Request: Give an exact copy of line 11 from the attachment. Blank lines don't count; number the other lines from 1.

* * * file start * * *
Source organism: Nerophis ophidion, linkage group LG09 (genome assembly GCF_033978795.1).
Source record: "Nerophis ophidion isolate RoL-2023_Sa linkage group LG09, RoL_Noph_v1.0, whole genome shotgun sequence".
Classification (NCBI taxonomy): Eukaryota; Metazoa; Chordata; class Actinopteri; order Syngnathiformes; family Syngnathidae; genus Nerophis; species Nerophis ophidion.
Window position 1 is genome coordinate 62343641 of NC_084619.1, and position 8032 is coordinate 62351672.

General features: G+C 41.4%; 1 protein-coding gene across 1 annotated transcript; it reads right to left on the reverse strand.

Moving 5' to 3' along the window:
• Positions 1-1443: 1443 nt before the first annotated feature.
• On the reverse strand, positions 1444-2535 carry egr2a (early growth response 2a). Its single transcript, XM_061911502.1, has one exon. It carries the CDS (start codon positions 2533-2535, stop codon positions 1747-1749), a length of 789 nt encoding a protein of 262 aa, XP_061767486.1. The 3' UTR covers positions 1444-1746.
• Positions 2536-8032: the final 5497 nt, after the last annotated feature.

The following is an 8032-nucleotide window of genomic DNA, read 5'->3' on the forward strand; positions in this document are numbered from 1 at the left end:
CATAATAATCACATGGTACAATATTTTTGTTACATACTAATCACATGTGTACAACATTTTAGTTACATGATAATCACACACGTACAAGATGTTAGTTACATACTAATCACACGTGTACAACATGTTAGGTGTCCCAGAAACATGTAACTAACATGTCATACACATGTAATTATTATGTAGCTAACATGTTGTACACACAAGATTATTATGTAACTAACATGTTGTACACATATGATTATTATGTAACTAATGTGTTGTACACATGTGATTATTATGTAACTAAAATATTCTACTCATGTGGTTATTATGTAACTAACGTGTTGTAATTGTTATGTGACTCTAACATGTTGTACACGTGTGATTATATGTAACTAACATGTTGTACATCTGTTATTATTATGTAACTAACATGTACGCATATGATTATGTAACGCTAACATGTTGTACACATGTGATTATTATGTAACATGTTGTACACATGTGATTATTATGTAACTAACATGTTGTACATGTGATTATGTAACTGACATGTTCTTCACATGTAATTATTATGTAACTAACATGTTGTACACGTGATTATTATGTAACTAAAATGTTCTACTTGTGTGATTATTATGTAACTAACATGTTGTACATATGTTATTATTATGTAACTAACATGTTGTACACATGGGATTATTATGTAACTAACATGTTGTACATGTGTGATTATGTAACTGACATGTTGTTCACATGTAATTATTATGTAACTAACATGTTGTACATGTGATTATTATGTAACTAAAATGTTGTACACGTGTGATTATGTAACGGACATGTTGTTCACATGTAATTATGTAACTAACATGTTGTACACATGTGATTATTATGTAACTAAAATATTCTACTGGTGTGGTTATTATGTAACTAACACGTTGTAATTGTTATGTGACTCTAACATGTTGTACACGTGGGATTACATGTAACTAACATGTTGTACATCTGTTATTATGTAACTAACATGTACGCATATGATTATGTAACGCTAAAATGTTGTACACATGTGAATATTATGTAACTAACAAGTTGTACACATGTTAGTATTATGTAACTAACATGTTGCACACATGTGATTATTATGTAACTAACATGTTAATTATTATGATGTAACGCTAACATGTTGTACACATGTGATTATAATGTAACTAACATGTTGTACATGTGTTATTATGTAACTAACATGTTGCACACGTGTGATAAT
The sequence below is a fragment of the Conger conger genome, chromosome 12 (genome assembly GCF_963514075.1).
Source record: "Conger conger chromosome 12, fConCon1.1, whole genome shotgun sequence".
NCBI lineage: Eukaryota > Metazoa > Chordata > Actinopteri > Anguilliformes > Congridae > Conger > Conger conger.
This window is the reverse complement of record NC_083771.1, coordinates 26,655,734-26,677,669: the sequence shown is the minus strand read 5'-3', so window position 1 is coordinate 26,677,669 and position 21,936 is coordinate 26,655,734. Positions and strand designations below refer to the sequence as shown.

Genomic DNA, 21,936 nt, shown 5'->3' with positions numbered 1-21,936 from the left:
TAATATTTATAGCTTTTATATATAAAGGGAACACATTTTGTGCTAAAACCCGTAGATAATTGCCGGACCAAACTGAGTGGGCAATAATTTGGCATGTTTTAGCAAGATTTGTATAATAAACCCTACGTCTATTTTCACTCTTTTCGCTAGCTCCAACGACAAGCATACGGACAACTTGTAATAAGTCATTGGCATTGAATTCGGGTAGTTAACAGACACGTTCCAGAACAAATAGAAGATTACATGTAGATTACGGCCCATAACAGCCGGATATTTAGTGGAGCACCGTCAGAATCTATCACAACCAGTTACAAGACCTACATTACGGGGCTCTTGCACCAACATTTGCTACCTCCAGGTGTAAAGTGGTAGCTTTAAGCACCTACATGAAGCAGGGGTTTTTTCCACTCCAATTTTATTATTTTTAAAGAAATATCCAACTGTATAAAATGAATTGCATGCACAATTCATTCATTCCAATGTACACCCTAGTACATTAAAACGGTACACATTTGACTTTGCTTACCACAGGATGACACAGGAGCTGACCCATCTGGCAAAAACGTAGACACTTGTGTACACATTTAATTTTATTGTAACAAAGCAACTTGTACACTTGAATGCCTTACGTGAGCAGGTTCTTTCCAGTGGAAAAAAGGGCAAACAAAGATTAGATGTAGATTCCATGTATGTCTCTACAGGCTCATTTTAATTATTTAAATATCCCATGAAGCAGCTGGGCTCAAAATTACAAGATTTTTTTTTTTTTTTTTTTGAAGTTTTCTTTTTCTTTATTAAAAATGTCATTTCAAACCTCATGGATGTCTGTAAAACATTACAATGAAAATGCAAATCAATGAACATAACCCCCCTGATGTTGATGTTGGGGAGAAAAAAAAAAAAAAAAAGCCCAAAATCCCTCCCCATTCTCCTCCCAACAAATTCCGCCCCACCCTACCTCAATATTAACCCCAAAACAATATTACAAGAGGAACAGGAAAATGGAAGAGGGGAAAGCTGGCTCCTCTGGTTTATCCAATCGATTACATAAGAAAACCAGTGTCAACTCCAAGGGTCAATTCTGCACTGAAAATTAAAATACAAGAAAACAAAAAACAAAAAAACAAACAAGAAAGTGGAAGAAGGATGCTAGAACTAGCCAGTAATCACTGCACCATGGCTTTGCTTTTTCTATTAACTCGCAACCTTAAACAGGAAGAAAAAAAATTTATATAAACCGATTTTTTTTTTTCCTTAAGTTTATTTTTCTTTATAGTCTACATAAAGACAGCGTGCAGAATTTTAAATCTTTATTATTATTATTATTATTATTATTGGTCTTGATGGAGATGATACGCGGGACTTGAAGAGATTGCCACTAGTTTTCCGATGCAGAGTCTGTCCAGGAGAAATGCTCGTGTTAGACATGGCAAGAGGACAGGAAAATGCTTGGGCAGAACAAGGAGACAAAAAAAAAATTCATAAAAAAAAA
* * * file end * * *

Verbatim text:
CATAATAATCACATGGTACAATATTTTTGTTACATACTAATCACATGTGTACAACATTTTAGTTACATGATAATCACACACGTACAAGATGTTAGTTACATACTAATCACACGTGTACAACATGTTAGGTGTCCCAGAAACATGTAACTAACATGTCATACACATGTAATTATTATGTAGCTAACATGTTGTACACACAAGATTATTATGTAACTAACATGTTGTACACATATGATTATTATGTAACTAATGTGTTGTACACATGTGATTATTATGTAACTAAAATATTCTACTCATGTGGTTATTATGTAACTAACGTGTTGTAATTGTTATGTGACTCTAACATGTTGTACACGTGTGATTATATGTAACTAACATGTTGTACATCTGTTATTATTATGTAACTAACATGTACGCATATGATTATGTAACGCTAACATGTTGTACACATGTGATTATTATGTAACATGTTGTACACATGTGATTATTATGTAACTAACATGTTGTACATGTGATTATGTAACTGACATGTTCTTCACATGTAATTATTATGTAACTAACATGTTGTACACGTGATTATTATGTAACTAAAATGTTCTACTTGTGTGATTATTATGTAACTAACATGTTGTACATATGTTATTATTATGTAACTAACATGTTGTACACATGGGATTATTATGTAACTAACATGTTGTACATGTGTGATTATGTAACTGACATGTTGTTCACATGTAATTATTATGTAACTAACATGTTGTACATGTGATTATTATGTAACTAAAATGTTGTACACGTGTGATTATGTAACGGACATGTTGTTCACATGTAATTATGTAACTAACATGTTGTACACATGTGATTATTATGTAACTAAAATATTCTACTGGTGTGGTTATTATGTAACTAACACGTTGTAATTGTTATGTGACTCTAACATGTTGTACACGTGGGATTACATGTAACTAACATGTTGTACATCTGTTATTATGTAACTAACATGTACGCATATGATTATGTAACGCTAAAATGTTGTACACATGTGAATATTATGTAACTAACAAGTTGTACACATGTTAGTATTATGTAACTAACATGTTGCACACATGTGATTATTATGTAACTAACATGTTAATTATTATGATGTAACGCTAACATGTTGTACACATGTGATTATAATGTAACTAACATGTTGTACATGTGTTATTATGTAACTAACATGTTGCACACGTGTGATAAT